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FOR IMMEDIATE RELEASE
JULY 30, 2002
4:17 PM
CONTACT:  Commercial Alert
Gary Ruskin (503) 235-8012 or Tom Adkins (503) 238-7775
San Francisco Moves to Ban Sale of Naming Rights
First Major City to Counter Naming Rights Trend
 
SAN FRANCISCO - July 30 - A resolution to prohibit the sale of naming rights to San Francisco public property, spaces and buildings, including Candlestick Park, was introduced yesterday with the support of five out of eleven Members of the San Francisco Board of Supervisors.

San Francisco is the first major American city to propose a ban on the sale of naming rights to public property. The resolution is one vote shy of winning a majority on the Board of Supervisors. The lead sponsor of the resolution is Supervisor Matt Gonzalez. Co-sponsors include Supervisors Tony Hall, Chris Daly, Gerardo Sandoval and Jake McGoldrick.

"It is not the proper role of San Francisco, or any other city, to act as an agent of public relations firms, prop up tarnished corporate identities, or otherwise become an advertising venue for corporations," said Supervisor Matt Gonzalez. "I believe some things should not be for sale."

"Selling corporate naming rights to our public space appeals to our crass materialistic instincts rather than our highest ideals embodied in sportsmanship," said Supervisor Jake McGoldrick. "It reduces sports to the mere level of constant pursuit of profit."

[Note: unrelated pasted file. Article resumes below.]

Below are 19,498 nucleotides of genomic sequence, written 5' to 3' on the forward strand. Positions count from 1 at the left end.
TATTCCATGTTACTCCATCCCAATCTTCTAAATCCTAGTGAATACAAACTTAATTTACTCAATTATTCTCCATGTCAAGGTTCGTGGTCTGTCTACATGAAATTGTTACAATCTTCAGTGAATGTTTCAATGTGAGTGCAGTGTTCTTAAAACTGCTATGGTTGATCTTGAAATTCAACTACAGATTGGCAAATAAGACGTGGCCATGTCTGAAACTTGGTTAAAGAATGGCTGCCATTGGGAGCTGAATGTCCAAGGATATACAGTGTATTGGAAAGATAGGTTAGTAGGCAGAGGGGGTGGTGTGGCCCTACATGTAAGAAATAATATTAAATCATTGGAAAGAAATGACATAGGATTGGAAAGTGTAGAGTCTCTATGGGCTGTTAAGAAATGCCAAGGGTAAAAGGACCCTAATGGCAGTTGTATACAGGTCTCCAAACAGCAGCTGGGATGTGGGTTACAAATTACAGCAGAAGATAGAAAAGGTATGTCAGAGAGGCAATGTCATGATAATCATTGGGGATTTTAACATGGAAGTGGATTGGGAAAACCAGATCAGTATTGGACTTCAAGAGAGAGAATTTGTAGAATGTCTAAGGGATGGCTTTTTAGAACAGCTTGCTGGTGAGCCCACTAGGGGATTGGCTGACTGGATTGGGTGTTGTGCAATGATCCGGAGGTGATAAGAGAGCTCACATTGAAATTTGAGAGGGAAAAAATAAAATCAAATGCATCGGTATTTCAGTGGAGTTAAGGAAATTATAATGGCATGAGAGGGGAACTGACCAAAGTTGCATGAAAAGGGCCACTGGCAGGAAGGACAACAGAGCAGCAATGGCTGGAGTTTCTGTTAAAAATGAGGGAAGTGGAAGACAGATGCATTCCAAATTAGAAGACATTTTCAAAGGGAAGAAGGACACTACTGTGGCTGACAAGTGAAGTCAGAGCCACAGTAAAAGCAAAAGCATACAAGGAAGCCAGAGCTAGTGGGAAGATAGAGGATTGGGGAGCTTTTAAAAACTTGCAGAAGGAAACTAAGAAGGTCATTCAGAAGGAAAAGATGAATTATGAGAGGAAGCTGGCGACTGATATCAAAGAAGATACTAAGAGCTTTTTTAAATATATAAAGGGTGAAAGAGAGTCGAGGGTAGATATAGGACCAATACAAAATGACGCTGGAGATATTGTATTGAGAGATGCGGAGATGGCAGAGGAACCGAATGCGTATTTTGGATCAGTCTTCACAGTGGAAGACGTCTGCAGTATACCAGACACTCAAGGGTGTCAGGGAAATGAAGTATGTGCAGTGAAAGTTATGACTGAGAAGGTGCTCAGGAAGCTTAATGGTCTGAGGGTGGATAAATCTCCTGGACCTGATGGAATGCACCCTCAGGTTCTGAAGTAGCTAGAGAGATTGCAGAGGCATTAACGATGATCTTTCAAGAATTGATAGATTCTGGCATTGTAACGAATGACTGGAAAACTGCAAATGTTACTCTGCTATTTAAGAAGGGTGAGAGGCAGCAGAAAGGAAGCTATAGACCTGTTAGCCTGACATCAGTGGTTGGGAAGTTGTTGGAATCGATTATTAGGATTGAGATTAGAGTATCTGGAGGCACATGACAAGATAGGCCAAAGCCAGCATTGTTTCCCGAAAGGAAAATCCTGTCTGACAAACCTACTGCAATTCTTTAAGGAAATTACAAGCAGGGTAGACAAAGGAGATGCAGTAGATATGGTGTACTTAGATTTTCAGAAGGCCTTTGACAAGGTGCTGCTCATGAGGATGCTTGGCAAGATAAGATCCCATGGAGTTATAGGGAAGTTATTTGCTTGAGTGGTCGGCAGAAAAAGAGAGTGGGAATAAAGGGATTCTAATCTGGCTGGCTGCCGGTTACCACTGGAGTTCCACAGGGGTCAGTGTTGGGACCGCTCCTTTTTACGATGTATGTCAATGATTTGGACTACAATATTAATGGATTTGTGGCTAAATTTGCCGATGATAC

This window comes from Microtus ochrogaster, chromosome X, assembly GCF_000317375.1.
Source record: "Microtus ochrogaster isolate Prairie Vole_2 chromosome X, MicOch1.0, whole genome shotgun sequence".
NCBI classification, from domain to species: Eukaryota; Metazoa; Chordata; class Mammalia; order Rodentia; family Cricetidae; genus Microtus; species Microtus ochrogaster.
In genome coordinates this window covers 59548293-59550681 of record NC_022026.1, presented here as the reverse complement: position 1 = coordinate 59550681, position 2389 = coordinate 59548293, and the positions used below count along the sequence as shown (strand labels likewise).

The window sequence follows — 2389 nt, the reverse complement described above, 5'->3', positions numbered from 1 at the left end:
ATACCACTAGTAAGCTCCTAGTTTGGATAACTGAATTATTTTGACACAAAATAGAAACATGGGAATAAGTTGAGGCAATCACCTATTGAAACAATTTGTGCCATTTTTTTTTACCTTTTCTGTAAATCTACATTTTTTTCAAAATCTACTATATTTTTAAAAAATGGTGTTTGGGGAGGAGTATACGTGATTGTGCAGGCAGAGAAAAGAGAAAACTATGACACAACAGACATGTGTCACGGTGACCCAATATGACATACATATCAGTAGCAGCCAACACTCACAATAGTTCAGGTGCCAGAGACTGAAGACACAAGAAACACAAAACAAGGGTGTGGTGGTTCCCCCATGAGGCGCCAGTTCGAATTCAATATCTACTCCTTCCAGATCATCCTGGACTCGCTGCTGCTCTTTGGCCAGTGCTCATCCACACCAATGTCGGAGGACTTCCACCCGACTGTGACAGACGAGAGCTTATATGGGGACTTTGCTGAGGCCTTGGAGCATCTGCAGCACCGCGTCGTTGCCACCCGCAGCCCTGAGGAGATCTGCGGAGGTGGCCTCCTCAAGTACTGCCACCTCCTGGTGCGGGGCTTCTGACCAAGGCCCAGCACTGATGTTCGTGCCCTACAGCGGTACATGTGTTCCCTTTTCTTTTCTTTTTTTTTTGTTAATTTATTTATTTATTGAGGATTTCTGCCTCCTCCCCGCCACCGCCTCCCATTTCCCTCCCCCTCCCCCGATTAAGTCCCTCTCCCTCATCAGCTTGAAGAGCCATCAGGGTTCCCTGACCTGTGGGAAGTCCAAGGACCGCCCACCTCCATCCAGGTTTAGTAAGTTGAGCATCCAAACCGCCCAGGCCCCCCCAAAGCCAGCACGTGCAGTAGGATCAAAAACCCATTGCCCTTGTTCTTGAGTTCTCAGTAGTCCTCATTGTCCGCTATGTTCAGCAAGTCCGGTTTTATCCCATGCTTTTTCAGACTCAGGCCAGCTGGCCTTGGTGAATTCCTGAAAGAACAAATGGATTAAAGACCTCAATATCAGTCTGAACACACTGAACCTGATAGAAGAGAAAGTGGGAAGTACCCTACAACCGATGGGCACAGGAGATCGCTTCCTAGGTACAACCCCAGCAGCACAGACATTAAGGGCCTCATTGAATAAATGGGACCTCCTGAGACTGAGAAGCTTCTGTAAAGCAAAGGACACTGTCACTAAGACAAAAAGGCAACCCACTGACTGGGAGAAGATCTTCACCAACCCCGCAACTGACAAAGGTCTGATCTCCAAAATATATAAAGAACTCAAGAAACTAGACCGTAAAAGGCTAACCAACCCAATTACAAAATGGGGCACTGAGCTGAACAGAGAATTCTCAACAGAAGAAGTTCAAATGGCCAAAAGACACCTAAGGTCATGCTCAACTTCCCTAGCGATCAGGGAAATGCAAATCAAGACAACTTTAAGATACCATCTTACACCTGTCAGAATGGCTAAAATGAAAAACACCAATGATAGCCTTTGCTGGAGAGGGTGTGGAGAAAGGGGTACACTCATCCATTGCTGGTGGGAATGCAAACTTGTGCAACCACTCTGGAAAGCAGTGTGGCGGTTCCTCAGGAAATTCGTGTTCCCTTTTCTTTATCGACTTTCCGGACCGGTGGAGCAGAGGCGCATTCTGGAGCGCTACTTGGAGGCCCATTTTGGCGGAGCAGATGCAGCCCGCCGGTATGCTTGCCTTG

During the last two years, naming rights deals have been proposed or executed in many areas around the country including New York City, Boston, San Diego, Milwaukee, Northern Virginia, and Washington, DC.

Candlestick Park is the home of the San Francisco 49ers. San Francisco sold the naming rights to Candlestick from 1996-2001, resulting in the name "3Com Park." The San Francisco Recreation and Park Department has proposed to sell the naming rights for Candlestick through May, 2008.

"I think it cheapens people's perception of the City and I'm against the sale of naming rights of public buildings unless absolutely necessary," said Supervisor Tony Hall.

"There's a growing backlash against the sale of naming rights," said Gary Ruskin, executive director of Commercial Alert, an anti-commercialism group. "This is a terrific resolution for San Francisco taxpayers and sports fans. The Board of Supervisors should swiftly approve it."

The text of the San Francisco anti-naming rights resolution is available at http://www.commercialalert.org/PDFs/sfnamingrights.pdf

For more information about the sale of naming rights, see Commercial Alert's "City for Sale" web page at http://www.commercialalert.org/index.php?category_id=3&subcategory_id=41&article_id=129

Commercial Alert's mission is to keep the commercial culture within its proper sphere, and to prevent it from exploiting children or subverting the higher values of family, community, environmental integrity and democracy. Commercial Alert's website is at http://www.commercialalert.org

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